graphite and colored pencil on board
23” x 29”
Before her career as an artist, Barbara Rossi, who was a nun, gained the Vatican’s permission to enroll in a graduate level painting program at the School of the Art Institute of Chicago in 1968. Given Rossi’s early focus, it comes as no surprise that her work as an artist reveals a practice of devotion: the meticulous lines and patterns that emanate throughout her complex abstractions are time-intensive labors of love.
The act of drawing remains a meditation for Rossi, allowing her to get lost in the Zen-like, repetitive movement of pencil on paper. Her drawings are not planned, nor do they have a predetermined end. She starts with a small pattern, then builds upon the original form, resulting in an outgrowth of figural abstraction. Her drawing practice is also philosophical: she doesn’t erase any lines; instead she incorporates mistakes into the final composition. Rossi notes that life is like that: “You don’t get a chance to erase.”
After receiving her master’s degree in 1970, Rossi experimented with both textiles and printmaking while continuing to paint and draw. In her graphite and colored pencil drawing Rill Roller (1976), a network of knotted lines and patterns form an abstract landscape with passages of playful figuration. Humming along the horizon line is a tiny vehicle. Its knotted wheels move across the page as steam pours out and over its hood before assembling itself into a woven textile grid. The title Rill Roller could be a reference to a printing machine equipped with two rollers that apply patterns to flat surfaces. The large knot in the upper left appears to flatten the horizon line while the car supplies the printed pattern that is fed into the machine. A “rill” is also a geographic formation, a shallow channel through which water flows; this association suggests both landscape and navigation. Distinct from interpretation, Rill Roller is an optical journey of discovery through soft pattern and a labyrinth of lines allowing the mind to wander and engage in the simple, yet pleasurable, act of looking.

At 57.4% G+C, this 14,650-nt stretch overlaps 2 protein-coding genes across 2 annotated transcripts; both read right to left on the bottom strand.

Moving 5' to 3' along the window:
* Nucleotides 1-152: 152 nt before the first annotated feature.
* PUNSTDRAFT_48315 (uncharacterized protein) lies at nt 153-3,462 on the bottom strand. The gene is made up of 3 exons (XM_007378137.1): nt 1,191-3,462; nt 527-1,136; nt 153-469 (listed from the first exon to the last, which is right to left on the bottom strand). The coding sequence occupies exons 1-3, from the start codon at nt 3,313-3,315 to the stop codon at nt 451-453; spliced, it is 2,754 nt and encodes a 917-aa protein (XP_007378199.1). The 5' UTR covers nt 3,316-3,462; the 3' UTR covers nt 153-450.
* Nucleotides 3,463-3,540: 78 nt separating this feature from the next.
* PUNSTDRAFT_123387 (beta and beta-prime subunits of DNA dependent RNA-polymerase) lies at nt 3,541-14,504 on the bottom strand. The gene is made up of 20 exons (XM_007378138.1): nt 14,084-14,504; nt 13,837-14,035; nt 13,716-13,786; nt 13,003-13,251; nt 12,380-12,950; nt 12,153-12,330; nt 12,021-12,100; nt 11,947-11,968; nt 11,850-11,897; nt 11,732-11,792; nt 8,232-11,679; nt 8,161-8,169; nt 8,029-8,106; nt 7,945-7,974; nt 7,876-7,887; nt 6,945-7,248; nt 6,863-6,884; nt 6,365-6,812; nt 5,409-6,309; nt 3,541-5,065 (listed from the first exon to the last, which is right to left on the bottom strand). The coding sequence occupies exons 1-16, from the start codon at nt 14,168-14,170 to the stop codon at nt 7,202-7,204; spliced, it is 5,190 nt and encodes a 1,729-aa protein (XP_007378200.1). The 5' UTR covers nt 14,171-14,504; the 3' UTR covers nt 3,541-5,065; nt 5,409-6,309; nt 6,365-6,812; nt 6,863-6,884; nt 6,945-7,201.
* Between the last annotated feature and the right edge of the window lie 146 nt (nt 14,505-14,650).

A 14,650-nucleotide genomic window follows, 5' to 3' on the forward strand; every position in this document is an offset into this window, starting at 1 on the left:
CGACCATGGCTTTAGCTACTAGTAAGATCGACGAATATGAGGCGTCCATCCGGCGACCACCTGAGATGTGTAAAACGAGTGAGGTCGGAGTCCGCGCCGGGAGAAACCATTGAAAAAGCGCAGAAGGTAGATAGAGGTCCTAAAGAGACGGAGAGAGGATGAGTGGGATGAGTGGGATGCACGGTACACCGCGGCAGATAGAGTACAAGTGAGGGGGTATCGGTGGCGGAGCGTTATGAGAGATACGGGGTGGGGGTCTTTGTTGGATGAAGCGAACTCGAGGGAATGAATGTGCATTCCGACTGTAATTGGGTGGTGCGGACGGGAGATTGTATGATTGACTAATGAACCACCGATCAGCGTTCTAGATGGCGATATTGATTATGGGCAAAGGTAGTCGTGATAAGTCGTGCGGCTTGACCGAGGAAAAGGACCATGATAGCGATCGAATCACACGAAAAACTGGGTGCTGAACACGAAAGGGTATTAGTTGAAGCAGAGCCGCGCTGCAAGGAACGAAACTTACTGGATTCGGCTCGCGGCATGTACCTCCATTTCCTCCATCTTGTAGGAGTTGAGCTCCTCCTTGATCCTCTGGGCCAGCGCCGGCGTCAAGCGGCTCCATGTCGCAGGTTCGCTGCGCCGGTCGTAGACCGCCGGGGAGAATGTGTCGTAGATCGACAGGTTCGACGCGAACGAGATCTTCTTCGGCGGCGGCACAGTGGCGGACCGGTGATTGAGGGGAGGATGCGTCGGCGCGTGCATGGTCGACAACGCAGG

Gift of Mark and Judy Bednar